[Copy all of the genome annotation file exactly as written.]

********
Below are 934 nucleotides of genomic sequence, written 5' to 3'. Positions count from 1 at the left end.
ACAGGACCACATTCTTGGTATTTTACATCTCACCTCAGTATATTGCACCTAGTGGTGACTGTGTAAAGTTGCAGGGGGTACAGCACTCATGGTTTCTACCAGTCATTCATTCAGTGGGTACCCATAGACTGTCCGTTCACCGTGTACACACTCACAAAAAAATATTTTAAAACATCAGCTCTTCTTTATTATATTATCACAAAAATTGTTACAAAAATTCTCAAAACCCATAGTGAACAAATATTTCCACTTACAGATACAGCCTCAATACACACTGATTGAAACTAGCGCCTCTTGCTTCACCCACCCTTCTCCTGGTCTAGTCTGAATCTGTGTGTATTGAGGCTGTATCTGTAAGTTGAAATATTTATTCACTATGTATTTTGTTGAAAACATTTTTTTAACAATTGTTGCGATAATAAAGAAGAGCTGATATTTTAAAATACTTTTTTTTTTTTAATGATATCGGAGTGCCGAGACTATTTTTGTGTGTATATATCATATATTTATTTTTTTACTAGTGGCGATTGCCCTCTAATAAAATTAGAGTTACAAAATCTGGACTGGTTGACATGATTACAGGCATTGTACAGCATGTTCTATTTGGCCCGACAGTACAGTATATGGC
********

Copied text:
Below are 934 nucleotides of genomic sequence, written 5' to 3'. Positions count from 1 at the left end.
ACAGGACCACATTCTTGGTATTTTACATCTCACCTCAGTATATTGCACCTAGTGGTGACTGTGTAAAGTTGCAGGGGGTACAGCACTCATGGTTTCTACCAGTCATTCATTCAGTGGGTACCCATAGACTGTCCGTTCACCGTGTACACACTCACAAAAAAATATTTTAAAACATCAGCTCTTCTTTATTATATTATCACAAAAATTGTTACAAAAATTCTCAAAACCCATAGTGAACAAATATTTCCACTTACAGATACAGCCTCAATACACACTGATTGAAACTAGCGCCTCTTGCTTCACCCACCCTTCTCCTGGTCTAGTCTGAATCTGTGTGTATTGAGGCTGTATCTGTAAGTTGAAATATTTATTCACTATGTATTTTGTTGAAAACATTTTTTTAACAATTGTTGCGATAATAAAGAAGAGCTGATATTTTAAAATACTTTTTTTTTTTTAATGATATCGGAGTGCCGAGACTATTTTTGTGTGTATATATCATATATTTATTTTTTTACTAGTGGCGATTGCCCTCTAATAAAATTAGAGTTACAAAATCTGGACTGGTTGACATGATTACAGGCATTGTACAGCATGTTCTATTTGGCCCGACAGTACAGTATATGGC